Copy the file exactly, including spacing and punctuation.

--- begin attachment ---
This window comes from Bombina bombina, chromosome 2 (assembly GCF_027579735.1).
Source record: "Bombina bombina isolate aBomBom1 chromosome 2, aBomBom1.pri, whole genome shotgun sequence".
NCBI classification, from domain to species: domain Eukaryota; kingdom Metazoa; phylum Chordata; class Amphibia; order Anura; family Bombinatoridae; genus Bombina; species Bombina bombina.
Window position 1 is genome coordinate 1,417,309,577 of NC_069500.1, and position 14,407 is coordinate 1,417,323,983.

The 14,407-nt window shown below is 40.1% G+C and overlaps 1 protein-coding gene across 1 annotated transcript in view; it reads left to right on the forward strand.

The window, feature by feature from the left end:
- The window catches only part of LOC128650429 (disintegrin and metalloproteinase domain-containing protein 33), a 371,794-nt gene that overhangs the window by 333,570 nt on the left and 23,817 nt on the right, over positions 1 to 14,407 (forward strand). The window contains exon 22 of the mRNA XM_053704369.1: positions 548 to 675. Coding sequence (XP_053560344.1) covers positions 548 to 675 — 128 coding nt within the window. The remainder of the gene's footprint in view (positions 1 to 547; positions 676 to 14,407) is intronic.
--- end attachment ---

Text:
This window comes from Bombina bombina, chromosome 2 (assembly GCF_027579735.1).
Source record: "Bombina bombina isolate aBomBom1 chromosome 2, aBomBom1.pri, whole genome shotgun sequence".
NCBI classification, from domain to species: domain Eukaryota; kingdom Metazoa; phylum Chordata; class Amphibia; order Anura; family Bombinatoridae; genus Bombina; species Bombina bombina.
Window position 1 is genome coordinate 1,417,309,577 of NC_069500.1, and position 14,407 is coordinate 1,417,323,983.

The 14,407-nt window shown below is 40.1% G+C and overlaps 1 protein-coding gene across 1 annotated transcript in view; it reads left to right on the forward strand.

The window, feature by feature from the left end:
- The window catches only part of LOC128650429 (disintegrin and metalloproteinase domain-containing protein 33), a 371,794-nt gene that overhangs the window by 333,570 nt on the left and 23,817 nt on the right, over positions 1 to 14,407 (forward strand). The window contains exon 22 of the mRNA XM_053704369.1: positions 548 to 675. Coding sequence (XP_053560344.1) covers positions 548 to 675 — 128 coding nt within the window. The remainder of the gene's footprint in view (positions 1 to 547; positions 676 to 14,407) is intronic.